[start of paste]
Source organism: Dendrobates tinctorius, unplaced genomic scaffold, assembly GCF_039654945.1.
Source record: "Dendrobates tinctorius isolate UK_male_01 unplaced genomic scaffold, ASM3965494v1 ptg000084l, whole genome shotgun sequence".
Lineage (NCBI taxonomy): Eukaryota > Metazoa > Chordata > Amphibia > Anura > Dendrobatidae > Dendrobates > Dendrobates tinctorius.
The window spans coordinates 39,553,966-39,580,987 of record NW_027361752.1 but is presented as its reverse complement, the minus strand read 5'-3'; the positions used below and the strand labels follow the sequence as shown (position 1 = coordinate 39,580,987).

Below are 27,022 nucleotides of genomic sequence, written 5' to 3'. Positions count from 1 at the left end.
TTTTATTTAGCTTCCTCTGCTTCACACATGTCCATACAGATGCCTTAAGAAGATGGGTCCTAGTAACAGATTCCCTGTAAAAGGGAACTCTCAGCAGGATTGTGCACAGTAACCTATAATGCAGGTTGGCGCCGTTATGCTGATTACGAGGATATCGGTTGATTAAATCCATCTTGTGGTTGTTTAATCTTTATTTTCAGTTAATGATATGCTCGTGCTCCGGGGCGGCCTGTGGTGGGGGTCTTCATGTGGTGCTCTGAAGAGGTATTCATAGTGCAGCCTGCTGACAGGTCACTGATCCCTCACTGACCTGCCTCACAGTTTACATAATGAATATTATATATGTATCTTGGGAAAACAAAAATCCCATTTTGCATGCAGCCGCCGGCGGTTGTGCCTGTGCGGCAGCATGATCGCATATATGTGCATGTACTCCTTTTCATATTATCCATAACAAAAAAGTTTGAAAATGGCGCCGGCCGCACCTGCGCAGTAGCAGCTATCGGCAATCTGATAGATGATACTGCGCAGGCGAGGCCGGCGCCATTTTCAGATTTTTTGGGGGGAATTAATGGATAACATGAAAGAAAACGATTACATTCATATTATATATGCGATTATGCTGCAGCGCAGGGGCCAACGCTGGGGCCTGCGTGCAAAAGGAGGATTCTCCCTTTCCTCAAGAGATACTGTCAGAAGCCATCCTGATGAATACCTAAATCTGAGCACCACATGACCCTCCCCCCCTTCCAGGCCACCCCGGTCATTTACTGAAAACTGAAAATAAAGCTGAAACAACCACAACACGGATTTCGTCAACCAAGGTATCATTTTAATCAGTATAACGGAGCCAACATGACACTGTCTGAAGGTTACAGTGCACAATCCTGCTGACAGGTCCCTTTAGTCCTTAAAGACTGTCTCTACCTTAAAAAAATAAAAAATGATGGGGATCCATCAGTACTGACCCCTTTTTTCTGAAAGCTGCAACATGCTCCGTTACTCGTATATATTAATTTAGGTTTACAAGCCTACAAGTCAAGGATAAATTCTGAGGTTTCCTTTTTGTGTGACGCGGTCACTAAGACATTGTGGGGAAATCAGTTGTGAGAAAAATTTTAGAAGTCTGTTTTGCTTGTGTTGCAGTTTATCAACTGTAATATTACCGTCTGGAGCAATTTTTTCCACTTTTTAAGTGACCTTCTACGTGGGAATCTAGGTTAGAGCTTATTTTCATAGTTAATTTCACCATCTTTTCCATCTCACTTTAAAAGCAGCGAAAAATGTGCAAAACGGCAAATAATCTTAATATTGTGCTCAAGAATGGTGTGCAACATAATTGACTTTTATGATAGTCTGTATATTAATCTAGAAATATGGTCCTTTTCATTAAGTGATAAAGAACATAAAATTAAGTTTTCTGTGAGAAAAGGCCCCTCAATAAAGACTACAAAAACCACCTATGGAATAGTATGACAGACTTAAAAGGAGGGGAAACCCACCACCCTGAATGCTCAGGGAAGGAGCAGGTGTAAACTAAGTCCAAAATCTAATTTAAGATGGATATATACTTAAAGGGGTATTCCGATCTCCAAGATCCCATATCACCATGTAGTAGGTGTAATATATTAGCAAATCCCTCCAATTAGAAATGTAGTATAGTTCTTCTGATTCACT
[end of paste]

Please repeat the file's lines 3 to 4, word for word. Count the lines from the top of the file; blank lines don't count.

Lineage (NCBI taxonomy): Eukaryota > Metazoa > Chordata > Amphibia > Anura > Dendrobatidae > Dendrobates > Dendrobates tinctorius.
The window spans coordinates 39,553,966-39,580,987 of record NW_027361752.1 but is presented as its reverse complement, the minus strand read 5'-3'; the positions used below and the strand labels follow the sequence as shown (position 1 = coordinate 39,580,987).